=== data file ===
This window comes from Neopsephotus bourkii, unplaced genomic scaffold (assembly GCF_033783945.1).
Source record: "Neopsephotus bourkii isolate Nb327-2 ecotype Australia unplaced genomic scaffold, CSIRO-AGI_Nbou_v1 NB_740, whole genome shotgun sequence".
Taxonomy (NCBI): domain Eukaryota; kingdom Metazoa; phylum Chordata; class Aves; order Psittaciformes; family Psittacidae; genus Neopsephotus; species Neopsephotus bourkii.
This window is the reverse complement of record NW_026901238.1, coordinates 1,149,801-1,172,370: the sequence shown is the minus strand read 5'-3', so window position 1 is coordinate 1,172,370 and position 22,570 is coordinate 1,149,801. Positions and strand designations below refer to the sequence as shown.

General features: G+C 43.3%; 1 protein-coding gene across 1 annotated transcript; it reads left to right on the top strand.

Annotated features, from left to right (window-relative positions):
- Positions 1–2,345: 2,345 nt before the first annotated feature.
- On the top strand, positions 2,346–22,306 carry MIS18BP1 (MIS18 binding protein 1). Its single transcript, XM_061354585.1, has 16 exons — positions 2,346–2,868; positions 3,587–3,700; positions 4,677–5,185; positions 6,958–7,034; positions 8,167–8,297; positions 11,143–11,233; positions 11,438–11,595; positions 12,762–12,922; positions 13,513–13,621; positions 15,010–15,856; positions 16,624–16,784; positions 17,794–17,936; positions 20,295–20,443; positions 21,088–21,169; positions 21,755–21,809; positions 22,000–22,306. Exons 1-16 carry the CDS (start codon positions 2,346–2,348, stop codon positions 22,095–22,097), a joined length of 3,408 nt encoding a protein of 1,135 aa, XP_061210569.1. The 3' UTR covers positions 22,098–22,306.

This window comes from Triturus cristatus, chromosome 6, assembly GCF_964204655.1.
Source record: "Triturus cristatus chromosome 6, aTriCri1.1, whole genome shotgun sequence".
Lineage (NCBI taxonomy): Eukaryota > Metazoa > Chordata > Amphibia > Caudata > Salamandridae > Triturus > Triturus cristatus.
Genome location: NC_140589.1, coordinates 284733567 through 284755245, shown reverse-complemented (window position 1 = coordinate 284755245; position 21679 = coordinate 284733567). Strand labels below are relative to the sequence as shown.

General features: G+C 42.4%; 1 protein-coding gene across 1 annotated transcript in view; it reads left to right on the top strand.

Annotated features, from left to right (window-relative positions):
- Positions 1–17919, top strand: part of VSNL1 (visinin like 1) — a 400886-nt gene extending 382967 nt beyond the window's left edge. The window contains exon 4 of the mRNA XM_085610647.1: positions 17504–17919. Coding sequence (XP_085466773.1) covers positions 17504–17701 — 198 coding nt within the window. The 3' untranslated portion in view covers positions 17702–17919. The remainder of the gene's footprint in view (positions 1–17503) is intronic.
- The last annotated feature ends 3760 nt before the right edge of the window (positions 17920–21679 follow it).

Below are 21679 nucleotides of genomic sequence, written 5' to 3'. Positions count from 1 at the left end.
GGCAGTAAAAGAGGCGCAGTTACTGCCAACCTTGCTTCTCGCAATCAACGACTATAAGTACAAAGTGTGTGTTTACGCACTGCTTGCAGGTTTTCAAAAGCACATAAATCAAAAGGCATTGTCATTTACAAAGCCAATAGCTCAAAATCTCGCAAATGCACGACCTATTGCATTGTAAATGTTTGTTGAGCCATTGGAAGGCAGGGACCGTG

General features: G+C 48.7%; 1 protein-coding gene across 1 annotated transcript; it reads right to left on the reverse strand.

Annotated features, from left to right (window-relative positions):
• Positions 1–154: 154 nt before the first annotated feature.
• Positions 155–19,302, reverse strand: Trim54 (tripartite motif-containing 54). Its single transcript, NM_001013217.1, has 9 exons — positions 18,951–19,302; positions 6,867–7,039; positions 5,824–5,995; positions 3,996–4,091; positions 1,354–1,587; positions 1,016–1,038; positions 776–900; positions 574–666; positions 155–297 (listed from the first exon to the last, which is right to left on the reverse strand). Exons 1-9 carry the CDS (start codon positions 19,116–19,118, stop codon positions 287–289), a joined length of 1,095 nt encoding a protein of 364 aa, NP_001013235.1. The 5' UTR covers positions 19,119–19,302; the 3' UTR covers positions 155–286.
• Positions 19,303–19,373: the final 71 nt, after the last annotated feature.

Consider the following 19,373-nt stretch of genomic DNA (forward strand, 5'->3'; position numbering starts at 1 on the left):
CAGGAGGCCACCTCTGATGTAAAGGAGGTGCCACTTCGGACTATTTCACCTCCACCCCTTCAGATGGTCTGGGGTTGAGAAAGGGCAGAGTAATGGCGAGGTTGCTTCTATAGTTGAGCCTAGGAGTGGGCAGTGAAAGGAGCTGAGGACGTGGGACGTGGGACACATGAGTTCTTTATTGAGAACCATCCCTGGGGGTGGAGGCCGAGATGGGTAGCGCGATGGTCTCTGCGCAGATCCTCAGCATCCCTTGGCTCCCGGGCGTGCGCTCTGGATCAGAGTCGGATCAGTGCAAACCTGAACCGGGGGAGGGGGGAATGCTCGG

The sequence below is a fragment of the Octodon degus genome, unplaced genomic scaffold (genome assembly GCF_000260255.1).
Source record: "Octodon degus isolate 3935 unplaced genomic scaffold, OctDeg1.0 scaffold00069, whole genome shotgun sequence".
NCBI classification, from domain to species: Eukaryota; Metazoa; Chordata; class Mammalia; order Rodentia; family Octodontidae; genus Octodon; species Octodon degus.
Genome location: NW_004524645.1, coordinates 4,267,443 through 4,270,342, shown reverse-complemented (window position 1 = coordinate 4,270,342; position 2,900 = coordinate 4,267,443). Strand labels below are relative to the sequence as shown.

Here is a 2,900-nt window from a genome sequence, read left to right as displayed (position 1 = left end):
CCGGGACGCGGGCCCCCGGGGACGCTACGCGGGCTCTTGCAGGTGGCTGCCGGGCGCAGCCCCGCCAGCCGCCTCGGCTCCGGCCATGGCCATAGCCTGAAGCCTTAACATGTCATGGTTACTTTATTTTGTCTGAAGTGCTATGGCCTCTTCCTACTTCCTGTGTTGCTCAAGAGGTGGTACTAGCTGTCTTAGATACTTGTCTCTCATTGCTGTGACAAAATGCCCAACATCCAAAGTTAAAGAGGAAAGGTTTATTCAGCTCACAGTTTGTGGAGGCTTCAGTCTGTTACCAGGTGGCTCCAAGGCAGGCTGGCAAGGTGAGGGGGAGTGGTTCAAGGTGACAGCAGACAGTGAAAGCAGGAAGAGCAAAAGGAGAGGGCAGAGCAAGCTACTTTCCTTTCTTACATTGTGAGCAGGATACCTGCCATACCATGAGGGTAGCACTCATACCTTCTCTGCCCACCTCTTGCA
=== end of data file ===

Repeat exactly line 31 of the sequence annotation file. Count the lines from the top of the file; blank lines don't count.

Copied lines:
CCGGGACGCGGGCCCCCGGGGACGCTACGCGGGCTCTTGCAGGTGGCTGCCGGGCGCAGCCCCGCCAGCCGCCTCGGCTCCGGCCATGGCCATAGCCTGAAGCCTTAACATGTCATGGTTACTTTATTTTGTCTGAAGTGCTATGGCCTCTTCCTACTTCCTGTGTTGCTCAAGAGGTGGTACTAGCTGTCTTAGATACTTGTCTCTCATTGCTGTGACAAAATGCCCAACATCCAAAGTTAAAGAGGAAAGGTTTATTCAGCTCACAGTTTGTGGAGGCTTCAGTCTGTTACCAGGTGGCTCCAAGGCAGGCTGGCAAGGTGAGGGGGAGTGGTTCAAGGTGACAGCAGACAGTGAAAGCAGGAAGAGCAAAAGGAGAGGGCAGAGCAAGCTACTTTCCTTTCTTACATTGTGAGCAGGATACCTGCCATACCATGAGGGTAGCACTCATACCTTCTCTGCCCACCTCTTGCA